By now, many people are aware that the New York Police Department has been conducting an extensive surveillance of Muslims. This has understandably set off considerable discussion about the legal, civic, and moral questions raised by this practice. Luckily, we have centuries of history, jurisprudence, and political theory with which to raise and address such questions.
What we might miss behind those very important questions, however, are the effects of such practices on individuals; specifically within the minds of those surveilled. To understand and appreciate this, we have to rely on more recent work.
In Surveiller et Punir (the English title is Discipline and Punish, but a more literal translation is “To Keep and Eye On and Punish”), Michel Foucault offers some interesting thoughts on the matter. He uses Jeremy Bentham’s notion of the Panopticon to illustrate the history of attempts to regulate behavior, from prisons to schools to retail outlets to psychotherapy.
It’s important to note that Bentham proposed the Panopticon as a plan for a modern and more efficient prison. In it, cells are arranged along a large circumference, such that 1) no cell can look into the adjacent one and 2) all cells are visible to a guard seated in a central tower behind a mesh window. This creates a primitive sort of one-way mirror wherein the guard can see the prisoners, but the prisoners cannot see the guard.
The idea is to induce in the prisoner the idea that s/he is being watched at all times, in the hopes that this places some restraint on undesired behavior. This effect is often referred to now as Panopticism.
In case the effects of Panopticism are not immediately clear, imagine using a hotel room, restroom, or dressing room in a department store and not being sure if you heard a noise behind the large mirror. Are you being watched? You’re not sure. What you do know is that the culture is quite ready to pathologize your feeling of being surveilled. So absent clear and convincing physical evidence, you’re some version of “paranoid.”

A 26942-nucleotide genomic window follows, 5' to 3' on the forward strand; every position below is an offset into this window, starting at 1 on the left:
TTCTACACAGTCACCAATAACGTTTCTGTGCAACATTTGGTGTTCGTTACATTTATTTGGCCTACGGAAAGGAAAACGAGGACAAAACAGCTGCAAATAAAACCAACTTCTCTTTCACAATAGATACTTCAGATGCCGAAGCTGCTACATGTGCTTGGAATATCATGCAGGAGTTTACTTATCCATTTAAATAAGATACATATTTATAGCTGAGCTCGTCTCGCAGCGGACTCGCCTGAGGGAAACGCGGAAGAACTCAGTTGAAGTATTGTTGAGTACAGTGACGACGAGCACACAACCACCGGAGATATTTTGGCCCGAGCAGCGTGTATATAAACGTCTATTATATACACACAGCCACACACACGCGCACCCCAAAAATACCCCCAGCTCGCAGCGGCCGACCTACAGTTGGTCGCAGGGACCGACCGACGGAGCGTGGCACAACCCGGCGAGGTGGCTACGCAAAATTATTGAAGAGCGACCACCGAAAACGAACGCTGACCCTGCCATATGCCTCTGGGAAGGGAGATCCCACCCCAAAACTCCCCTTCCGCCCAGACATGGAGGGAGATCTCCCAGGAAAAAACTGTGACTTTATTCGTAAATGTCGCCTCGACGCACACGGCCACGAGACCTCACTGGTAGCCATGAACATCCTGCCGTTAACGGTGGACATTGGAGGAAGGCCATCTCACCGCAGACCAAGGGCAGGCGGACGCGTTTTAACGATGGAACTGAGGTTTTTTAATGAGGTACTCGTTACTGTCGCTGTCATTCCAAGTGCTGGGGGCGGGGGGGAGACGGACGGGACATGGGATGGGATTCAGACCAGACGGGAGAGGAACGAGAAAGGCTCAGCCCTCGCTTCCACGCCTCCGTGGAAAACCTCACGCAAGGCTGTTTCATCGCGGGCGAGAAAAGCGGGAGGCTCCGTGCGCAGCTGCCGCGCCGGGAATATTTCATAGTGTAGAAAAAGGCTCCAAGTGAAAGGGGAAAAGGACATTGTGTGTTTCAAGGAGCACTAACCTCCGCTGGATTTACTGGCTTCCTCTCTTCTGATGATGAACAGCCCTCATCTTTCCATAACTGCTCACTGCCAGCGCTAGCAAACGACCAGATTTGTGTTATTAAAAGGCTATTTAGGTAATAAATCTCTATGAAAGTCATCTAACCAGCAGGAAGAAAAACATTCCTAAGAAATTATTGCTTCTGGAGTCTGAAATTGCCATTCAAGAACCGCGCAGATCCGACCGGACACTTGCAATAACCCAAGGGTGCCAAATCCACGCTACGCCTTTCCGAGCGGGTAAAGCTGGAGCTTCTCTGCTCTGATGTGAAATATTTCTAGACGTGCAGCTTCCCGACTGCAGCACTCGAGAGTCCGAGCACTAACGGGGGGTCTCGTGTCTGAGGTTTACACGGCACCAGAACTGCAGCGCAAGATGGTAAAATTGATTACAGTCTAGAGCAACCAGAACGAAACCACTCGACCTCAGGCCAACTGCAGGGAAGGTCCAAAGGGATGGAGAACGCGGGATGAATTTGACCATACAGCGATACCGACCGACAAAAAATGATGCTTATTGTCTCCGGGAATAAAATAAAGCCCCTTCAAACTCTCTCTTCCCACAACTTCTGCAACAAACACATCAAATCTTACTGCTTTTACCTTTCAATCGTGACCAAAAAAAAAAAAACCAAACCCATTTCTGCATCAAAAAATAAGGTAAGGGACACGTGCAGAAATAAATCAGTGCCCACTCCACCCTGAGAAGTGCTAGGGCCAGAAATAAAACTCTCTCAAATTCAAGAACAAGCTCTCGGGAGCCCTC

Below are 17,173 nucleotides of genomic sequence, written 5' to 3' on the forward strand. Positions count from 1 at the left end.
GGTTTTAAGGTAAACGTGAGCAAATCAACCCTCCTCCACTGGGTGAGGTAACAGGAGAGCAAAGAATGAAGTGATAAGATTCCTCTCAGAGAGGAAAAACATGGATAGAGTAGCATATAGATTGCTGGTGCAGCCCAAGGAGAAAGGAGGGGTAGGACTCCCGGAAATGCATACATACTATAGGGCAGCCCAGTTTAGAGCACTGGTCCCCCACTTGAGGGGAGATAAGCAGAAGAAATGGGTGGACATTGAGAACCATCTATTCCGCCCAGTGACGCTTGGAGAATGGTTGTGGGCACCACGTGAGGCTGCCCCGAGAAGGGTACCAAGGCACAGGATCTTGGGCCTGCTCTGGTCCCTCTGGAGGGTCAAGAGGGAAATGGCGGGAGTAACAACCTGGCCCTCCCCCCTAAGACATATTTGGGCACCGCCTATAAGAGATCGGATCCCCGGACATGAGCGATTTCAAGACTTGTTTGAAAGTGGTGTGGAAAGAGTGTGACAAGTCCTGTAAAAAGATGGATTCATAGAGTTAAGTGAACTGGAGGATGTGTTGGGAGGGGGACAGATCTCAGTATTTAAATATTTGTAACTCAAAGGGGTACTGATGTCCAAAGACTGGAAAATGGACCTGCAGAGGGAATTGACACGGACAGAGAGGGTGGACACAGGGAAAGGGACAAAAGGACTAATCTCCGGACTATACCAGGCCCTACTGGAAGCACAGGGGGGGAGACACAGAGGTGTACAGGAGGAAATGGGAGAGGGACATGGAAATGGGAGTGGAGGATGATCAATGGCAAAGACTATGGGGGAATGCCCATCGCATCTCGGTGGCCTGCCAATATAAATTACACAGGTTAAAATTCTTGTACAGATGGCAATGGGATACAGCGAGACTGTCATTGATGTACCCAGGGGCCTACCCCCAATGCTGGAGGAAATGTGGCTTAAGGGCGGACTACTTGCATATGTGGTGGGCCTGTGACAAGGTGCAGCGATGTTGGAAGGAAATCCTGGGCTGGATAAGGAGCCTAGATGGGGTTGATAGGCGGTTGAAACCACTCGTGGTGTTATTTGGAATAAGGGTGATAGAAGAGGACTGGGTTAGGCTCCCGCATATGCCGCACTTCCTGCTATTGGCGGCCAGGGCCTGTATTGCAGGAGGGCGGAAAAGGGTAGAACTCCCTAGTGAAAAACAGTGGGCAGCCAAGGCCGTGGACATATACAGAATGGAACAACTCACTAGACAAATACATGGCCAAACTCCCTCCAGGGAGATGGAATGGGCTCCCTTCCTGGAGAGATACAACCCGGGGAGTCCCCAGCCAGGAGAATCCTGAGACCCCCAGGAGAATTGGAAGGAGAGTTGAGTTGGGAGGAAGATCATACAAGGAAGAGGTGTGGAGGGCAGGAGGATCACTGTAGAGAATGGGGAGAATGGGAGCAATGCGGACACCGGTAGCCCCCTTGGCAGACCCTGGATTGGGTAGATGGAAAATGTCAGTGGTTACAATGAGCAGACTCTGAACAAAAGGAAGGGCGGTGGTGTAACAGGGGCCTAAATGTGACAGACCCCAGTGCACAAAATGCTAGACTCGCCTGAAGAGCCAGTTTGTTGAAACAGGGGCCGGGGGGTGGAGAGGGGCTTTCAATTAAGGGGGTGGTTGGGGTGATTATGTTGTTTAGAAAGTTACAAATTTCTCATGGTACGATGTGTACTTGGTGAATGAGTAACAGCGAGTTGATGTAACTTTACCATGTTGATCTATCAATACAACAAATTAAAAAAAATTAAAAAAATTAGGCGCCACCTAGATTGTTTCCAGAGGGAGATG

Parents and teachers also know that at a certain age words like “I’m watching you” or “God is watching you” have a tremendous capacity to modify behavior. Depending on how well some of us internalize the lesson, we may grow up more or less inhibited with regard to what we think, in addition to what we do.
The idea behind Panopticism is to erode an individuals’ expectations around privacy. Needless to say, you don’t need to actually be monitored in order to feel its effects. All you need is the sense that it’s possible and that the means of doing so are hidden from you.
As an aside, there’s an argument to be made here that in a Panoptical culture, exhibitionism may be every bit as much a form of civil disobedience as steganography.
So what does all this have to do with the NYPD and internment? Well, the admittedly cynical answer is that interment is so 40’s.
But more importantly, it’s much more expensive. From the standpoint of controlling a population, what’s cheaper: rounding people up into detention centers (plus the legal costs lawsuits are sure to incur) or simply letting them know they’re being watched? Especially in their schools, colleges, and houses of worship?
Here, panopticism means trying to ensure that whenever and wherever Muslims gather, from now on, each and every one worries about who’s a spy and who’s for real. From the standpoint of intelligence gathering, of course, this is a setback. Less trust means more reticence to speak and thus less actionable intelligence.
But from a political standpoint — let’s say of demonizing a group of people and presenting yourself to an anxious population as their only hope against certain disaster — it’s incredibly cost-effective. You can cut back on the number of agents now that everyone’s watching what they say, perhaps even redeploying them in places and ways nobody’s thought of yet.
By the looks of it, it seems to be working. As with other laws targeted at other minorities, in order to feel comfortable with this exercise of government power one has to feel reasonably confident the power they’re identifying with will never, ever be turned on them.